Hepatitis C is the most common bloodborne infection in the United States.10 The CDC states that approximately 3.2 million Americans are chronically infected.10 This disease of the liver sometimes results in an acute illness, but most often becomes a chronic condition that can lead to cirrhosis of liver and liver cancer. The virus lives 16 hours to 4 days outside the body and can be detected within 1 to 3 weeks after exposure. There is no vaccine against Hepatitis C.
Other Infectious Diseases
Methicillin-resistant Staphylococcus aureus (MRSA), flu, measles, chicken pox, and other easily transmitted diseases should be included in your infection control training for all workers. These diseases can be easily transmitted from human to human. Dental technicians usually work in close proximity to each other, so ensuring that workers who are sick stay home is important for the protection of the entire workforce. The CDC provides up-to-date information on their website to help you with information on these diseases.
Post Exposure Management
OSHA requires that you have a post-exposure evaluation and follow-up procedure for any worker who is exposed to bloodborne pathogens. Document these incidents on the post-exposure evaluation and follow-up that can be downloaded from the OSHA website. The employer must take the appropriate steps to not only provide medical treatment for its worker, but must also contact the dentist to request a follow-up with the patient. Any worker involved in an exposure incident must be offered treatment and receive appropriate follow-up counseling.2
1. US Bureau of Labor Statistics. Occupational Employment Wages News Release. http://www.bls.gov/news.release/ocwage.htm. Updated May 17, 2011. Accessed February 14, 2012.
2. Occupational Safety and Health Administration. Occupational Safety and Health Standards, Toxic and Hazardous Substances, Bloodborne pathogens. http://www.osha.gov/pls/oshaweb/owadisp.show_document?p_table=standards&p_id=10051. Updated January 1, 2011. Accessed February 14, 2012.
3. Kohn WG, Collins AS, Cleveland JL, et al. Guidelines for Infection Control in Dental Health-Care Settings. Morbidity and Mortality Weekly Report. 2003;52(RR17):1-61.
4. US Department of Transportation. Title 49— Transportation. Chapter 1— Research and Special Programs Administration, Department of Transportation. Part 173— Shippers— General Requirements for Shipments and Packages. 173.196 infectious substances (etiologic agents) and 173.197 regulated medical waste.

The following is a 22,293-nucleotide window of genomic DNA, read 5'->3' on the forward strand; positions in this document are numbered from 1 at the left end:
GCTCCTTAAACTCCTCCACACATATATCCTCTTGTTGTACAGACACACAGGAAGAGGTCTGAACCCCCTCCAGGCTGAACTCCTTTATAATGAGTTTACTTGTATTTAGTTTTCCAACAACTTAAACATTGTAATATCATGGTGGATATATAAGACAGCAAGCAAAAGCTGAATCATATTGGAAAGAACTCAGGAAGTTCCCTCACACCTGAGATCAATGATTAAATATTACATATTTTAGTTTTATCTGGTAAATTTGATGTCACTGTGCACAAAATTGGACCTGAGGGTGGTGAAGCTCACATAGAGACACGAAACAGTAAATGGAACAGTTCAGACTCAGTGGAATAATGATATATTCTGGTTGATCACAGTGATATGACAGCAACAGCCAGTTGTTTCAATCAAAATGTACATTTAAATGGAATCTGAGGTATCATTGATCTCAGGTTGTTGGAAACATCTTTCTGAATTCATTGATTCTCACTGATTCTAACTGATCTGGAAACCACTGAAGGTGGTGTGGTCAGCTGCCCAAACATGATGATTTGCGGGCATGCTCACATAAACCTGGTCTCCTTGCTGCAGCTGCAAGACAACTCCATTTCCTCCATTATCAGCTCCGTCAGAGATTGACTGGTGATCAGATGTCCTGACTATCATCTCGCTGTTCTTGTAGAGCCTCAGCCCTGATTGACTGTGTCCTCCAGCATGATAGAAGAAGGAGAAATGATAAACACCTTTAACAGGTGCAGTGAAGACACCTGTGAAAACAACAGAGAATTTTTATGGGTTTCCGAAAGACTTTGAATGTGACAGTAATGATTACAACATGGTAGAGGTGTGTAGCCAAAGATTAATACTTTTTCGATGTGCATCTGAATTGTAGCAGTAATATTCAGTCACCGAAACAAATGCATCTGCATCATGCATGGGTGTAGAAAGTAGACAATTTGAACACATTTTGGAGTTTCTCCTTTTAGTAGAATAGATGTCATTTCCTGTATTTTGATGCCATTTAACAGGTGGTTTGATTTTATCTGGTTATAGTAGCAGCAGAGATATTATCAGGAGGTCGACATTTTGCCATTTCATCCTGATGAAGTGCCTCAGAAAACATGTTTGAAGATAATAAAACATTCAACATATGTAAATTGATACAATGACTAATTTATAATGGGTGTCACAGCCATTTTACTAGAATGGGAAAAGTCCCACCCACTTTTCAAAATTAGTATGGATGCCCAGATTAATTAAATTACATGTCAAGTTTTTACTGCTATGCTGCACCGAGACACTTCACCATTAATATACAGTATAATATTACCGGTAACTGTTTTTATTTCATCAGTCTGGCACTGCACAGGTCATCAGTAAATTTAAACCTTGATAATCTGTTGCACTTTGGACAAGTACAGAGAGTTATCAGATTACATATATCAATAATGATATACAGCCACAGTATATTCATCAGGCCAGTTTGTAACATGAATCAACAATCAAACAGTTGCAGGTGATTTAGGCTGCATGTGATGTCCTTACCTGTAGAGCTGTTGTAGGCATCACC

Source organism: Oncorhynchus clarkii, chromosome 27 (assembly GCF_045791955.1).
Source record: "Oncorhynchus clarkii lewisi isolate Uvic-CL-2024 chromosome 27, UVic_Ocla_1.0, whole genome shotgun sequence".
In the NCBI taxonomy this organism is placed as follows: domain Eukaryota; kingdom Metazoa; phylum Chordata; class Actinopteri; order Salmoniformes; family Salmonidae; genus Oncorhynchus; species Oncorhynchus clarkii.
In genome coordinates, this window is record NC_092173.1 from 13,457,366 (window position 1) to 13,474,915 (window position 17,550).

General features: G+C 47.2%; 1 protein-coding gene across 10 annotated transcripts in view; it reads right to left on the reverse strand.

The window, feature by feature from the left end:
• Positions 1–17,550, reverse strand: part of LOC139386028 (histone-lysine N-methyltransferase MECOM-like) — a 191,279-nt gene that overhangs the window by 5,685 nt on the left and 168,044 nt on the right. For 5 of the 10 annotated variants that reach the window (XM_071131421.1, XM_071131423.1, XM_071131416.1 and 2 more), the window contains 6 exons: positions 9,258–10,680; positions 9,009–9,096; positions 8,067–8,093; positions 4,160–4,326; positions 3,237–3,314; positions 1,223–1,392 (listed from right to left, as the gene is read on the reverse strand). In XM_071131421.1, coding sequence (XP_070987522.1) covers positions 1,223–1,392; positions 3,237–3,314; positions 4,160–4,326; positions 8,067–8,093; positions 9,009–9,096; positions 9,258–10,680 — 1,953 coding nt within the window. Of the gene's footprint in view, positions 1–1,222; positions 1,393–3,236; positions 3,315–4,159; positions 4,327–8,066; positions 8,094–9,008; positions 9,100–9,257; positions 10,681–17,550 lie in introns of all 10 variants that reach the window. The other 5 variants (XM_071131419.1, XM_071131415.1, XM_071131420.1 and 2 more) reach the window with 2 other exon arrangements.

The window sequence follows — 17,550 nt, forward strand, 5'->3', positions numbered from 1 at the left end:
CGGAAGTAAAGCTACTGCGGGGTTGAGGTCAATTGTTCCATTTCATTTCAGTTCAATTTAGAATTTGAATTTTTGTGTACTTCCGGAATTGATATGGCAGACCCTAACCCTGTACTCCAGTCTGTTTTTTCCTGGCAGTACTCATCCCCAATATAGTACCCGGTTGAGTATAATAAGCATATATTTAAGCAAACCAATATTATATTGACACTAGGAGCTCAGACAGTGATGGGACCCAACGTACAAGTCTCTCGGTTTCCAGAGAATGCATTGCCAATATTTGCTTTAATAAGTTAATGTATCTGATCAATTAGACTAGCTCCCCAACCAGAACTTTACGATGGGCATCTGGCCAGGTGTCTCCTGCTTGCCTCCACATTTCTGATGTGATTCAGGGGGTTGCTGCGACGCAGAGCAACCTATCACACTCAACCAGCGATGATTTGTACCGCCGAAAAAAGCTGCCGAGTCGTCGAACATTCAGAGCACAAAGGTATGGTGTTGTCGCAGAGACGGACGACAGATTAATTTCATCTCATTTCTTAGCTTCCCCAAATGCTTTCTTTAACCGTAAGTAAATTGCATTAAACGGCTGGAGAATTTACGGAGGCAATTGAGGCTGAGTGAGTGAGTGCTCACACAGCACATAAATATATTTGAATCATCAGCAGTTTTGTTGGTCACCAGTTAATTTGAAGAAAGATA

5. The Centers for Disease Control. Hepatitis B FAQs for the Public. http://www.cdc.gov/hepatitis/B/bFAQ.htm#statitics. Updated June 9, 2009. Accessed February 20, 2012.
6. ADA Council on Scientific Affairs and ADA Council on Dental Practices. Infection control recommendations for the dental office and the dental laboratory. J Am Dent Assoc. 1996;127(5):672-680.
7. Texas Administrative Code. Required Sterilization and Disinfection. Title 22, Part 5, Chapter 108, Subchapter B, Rule §108.24.
8. U.S. Statistics. http://aids.gov/hiv-aids-basics/hiv-aids-101/overview/statistics. Updated February 20, 2012. Accessed February 20, 2012.
9. Centers for Disease Control and Prevention. HIV in the United States. http://www.cdc.gov/hiv/resources/factsheets/us.htm. Updated January 1, 2012. Accessed February 20, 2012.
10. Centers for Disease Control and Prevention. Hepatitis C Information for Health Professionals. http://www.cdc.gov/hepatitis/HCV/Index.htm. Updated March 14, 2011. Accessed February 20, 2012.
To see an exclusive video from Mary Borg on infection control, visit us at: dentalaegis.com/go/idt43
Interested in earning more CE credit on Infection Control? Read Dr. Fluent’s and Dr. Molinari’s article at: dentalaegis.com/go/idt44
About the Author
Mary A. Borg
President and Senior
SafeLink Consulting, Inc.